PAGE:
Improving Outcomes Through Better Communication

Communication is key when providing quality care to residents because those living in long term care environments experience increased vulnerability. Good communication can often be likened to a dance. When synchronized, it is beautiful to watch. However, one misstep can lead to injury or hurt feelings. Lack of communication can result in missed appointments, medication errors, adverse events, rehospitalization, and even death. This article offers tips to facility leadership on how to improve communication with residents and their families, staff, and outside partners.

Empower Residents with a Holistic Approach to Activities

​The senior care industry is dutifully focused on medical interventions and patient care. Part of this commitment is the promotion of activities and mobility.

Picture a bustling senior care facility where the rooms are filled with sounds, the halls echo with the shuffle of feet engaged in purposeful movement, and every corner hosts a unique activity that sparks joy. It’s a vision that goes beyond the conventional notions of caregiving. Attending to the physical needs of older adults is part of their comprehensive care, and skilled nursing facilities and long-term care centers would do well to embrace the transformative power of recreation.

Why should activities and mobility be at the forefront of the senior care sector? Because it’s about celebrating the vitality of our senior community and creating environments where residents can lead better quality lives.

Strengthening the Chain of Wound Prevention and Care.

Senior care facilities place a high priority on person-centered care and attending to the body, mind, and spirit of the whole resident. One critical facet of that care is skin health and wound management. The good news is that there are more technologies and treatments, as well as certification and training programs, to help maximize outcomes and quality of life.

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The Quality of Your Care Is Connected to the Competency of Your Staff

The safety of a health care facility is completely dependent upon the competency of its staff.

This may seem like an obvious observation, but this is a challenge health care organizations face every day. They must provide life-saving care to their patients while also simultaneously advocating for their employees’ competence and well-being. If one of these areas slips, the other one suffers. And when the lives of patients are in your hands, your facility cannot afford not to prioritize competency-based staffing.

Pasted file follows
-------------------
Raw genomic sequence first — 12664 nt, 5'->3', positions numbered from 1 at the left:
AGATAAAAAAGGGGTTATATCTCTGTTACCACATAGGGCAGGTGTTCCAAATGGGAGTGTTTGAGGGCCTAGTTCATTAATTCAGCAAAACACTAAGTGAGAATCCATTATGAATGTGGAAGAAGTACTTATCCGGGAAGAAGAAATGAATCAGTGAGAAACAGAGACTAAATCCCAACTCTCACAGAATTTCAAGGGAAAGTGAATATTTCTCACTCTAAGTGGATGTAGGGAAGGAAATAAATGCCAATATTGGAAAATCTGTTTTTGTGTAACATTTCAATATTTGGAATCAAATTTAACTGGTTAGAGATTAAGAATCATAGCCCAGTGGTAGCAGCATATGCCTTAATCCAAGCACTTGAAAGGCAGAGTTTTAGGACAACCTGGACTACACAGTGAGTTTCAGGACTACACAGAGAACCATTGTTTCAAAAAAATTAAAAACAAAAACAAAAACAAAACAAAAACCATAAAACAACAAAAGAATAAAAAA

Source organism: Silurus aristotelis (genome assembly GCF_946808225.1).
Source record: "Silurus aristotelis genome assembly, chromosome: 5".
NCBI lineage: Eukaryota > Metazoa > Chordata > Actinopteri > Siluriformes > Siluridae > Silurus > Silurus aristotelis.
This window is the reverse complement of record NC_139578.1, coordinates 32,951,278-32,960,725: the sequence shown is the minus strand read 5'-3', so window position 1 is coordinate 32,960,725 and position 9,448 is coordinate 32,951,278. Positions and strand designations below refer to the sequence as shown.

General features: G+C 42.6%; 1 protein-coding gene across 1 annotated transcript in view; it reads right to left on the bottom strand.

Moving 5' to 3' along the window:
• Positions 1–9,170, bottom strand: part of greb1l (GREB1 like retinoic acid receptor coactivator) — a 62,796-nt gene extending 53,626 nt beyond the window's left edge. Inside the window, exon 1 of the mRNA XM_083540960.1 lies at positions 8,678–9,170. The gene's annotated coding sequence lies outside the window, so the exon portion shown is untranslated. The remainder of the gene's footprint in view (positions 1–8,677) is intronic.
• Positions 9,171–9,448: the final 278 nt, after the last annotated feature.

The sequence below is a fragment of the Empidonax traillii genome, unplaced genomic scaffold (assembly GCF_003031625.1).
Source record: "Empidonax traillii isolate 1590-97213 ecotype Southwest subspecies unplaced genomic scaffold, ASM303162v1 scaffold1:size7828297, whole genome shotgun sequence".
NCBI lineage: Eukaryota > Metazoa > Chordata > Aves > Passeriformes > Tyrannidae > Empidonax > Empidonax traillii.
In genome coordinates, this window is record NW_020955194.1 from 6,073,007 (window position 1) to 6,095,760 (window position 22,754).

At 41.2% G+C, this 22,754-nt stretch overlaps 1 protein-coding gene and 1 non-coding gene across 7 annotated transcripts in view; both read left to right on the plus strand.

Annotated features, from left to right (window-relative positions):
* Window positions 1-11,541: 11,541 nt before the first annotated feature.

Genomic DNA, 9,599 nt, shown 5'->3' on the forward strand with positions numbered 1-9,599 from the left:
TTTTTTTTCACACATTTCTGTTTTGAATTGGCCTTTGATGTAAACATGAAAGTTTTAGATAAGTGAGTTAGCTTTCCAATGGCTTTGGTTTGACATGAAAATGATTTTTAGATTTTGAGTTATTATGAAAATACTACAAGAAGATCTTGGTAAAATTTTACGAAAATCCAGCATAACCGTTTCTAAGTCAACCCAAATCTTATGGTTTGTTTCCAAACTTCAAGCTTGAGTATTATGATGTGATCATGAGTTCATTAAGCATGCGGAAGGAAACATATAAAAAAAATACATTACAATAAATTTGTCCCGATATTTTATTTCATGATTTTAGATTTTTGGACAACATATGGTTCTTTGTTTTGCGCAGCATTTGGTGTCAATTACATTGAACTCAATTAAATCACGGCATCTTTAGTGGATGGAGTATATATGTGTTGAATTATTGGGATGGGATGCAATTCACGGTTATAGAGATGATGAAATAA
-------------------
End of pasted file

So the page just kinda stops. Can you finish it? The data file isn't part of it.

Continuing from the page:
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The Winning Combination of Tech and Touch In Falls Prevention

Implementing a Tech-Plus-Touch Approach
In building a prevention-focused mindset surrounding falls amongst elderly residents, long term care and assisted living communities can benefit from establishing a tech-plus-touch approach. This type of approach leverages technology and digital means to nurture genuine human connections. Tech-plus-touch can radically improve the mobility and health status of seniors while increasing their emotional well-being and confidence. This, along with the ability to monitor functional mobility in real-time and identify changes early can greatly decrease the risk of falling and the number of adverse events.


Creating a Wound Care Culture

recent study by researchers at the University of Chicago found that the reporting of wounds, especially pressure wounds, by long term care facilities is significantly underreported. Although the Centers for Disease Control states that approximately 11 percent of residents have pressure wounds, the Chicago study estimates that that number could be quite a bit higher.

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Facilitating Smoother Care Transitions

​Transitioning patients between settings has always been a bit of a roller coaster: improving, then facing challenges, then put on the back burner. The COVID pandemic brought the issue front and center, and many hope this is the start of a smooth ride. The need for clear, real-time communication between settings became a priority, and many organizations developed new systems and processes. However, while we’ve made strides, there are still gaps that need to be filled and opportunities for improvement.

A Simple Fall Prevention Strategy Comes to Light

Reducing the number of falls in long term care facilities is a goal for everyone. Current strategies to reduce falls typically include complex, multicomponent interventions requiring significant resources, staff time, and resident education. To be sure, these measures help mitigate the risk and reduce the number of falls at nursing homes and senior care facilities; but there is one novel approach that has been theorized over the last decade that has been recently validated through research and come to light.

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